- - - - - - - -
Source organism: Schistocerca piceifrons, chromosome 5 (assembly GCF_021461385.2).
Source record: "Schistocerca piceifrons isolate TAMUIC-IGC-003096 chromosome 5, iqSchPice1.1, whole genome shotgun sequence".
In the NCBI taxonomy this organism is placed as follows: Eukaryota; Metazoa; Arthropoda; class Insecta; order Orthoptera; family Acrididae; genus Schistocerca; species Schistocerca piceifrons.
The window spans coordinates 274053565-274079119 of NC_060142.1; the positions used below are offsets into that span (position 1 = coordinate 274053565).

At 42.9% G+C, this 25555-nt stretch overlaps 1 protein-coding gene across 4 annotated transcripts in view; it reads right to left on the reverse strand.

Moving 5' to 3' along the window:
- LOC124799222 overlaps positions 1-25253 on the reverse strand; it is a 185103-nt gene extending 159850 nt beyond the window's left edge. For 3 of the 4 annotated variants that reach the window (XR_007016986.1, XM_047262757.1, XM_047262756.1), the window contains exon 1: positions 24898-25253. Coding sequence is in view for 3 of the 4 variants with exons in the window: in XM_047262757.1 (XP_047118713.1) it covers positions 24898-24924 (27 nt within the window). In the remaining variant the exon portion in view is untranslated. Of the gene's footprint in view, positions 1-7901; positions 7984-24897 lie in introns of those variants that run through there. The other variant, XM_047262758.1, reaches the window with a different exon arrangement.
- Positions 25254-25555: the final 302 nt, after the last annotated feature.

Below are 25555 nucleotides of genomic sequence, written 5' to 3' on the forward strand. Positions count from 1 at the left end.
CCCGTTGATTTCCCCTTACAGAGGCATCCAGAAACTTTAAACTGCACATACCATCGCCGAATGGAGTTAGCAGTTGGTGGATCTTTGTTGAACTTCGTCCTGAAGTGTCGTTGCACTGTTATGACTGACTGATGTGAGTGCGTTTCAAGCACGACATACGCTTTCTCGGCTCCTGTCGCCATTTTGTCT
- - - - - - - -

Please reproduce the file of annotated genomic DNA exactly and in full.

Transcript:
Source organism: Schistocerca piceifrons, chromosome 5 (assembly GCF_021461385.2).
Source record: "Schistocerca piceifrons isolate TAMUIC-IGC-003096 chromosome 5, iqSchPice1.1, whole genome shotgun sequence".
In the NCBI taxonomy this organism is placed as follows: Eukaryota; Metazoa; Arthropoda; class Insecta; order Orthoptera; family Acrididae; genus Schistocerca; species Schistocerca piceifrons.
The window spans coordinates 274053565-274079119 of NC_060142.1; the positions used below are offsets into that span (position 1 = coordinate 274053565).

At 42.9% G+C, this 25555-nt stretch overlaps 1 protein-coding gene across 4 annotated transcripts in view; it reads right to left on the reverse strand.

Moving 5' to 3' along the window:
- LOC124799222 overlaps positions 1-25253 on the reverse strand; it is a 185103-nt gene extending 159850 nt beyond the window's left edge. For 3 of the 4 annotated variants that reach the window (XR_007016986.1, XM_047262757.1, XM_047262756.1), the window contains exon 1: positions 24898-25253. Coding sequence is in view for 3 of the 4 variants with exons in the window: in XM_047262757.1 (XP_047118713.1) it covers positions 24898-24924 (27 nt within the window). In the remaining variant the exon portion in view is untranslated. Of the gene's footprint in view, positions 1-7901; positions 7984-24897 lie in introns of those variants that run through there. The other variant, XM_047262758.1, reaches the window with a different exon arrangement.
- Positions 25254-25555: the final 302 nt, after the last annotated feature.

Below are 25555 nucleotides of genomic sequence, written 5' to 3' on the forward strand. Positions count from 1 at the left end.
CCCGTTGATTTCCCCTTACAGAGGCATCCAGAAACTTTAAACTGCACATACCATCGCCGAATGGAGTTAGCAGTTGGTGGATCTTTGTTGAACTTCGTCCTGAAGTGTCGTTGCACTGTTATGACTGACTGATGTGAGTGCGTTTCAAGCACGACATACGCTTTCTCGGCTCCTGTCGCCATTTTGTCT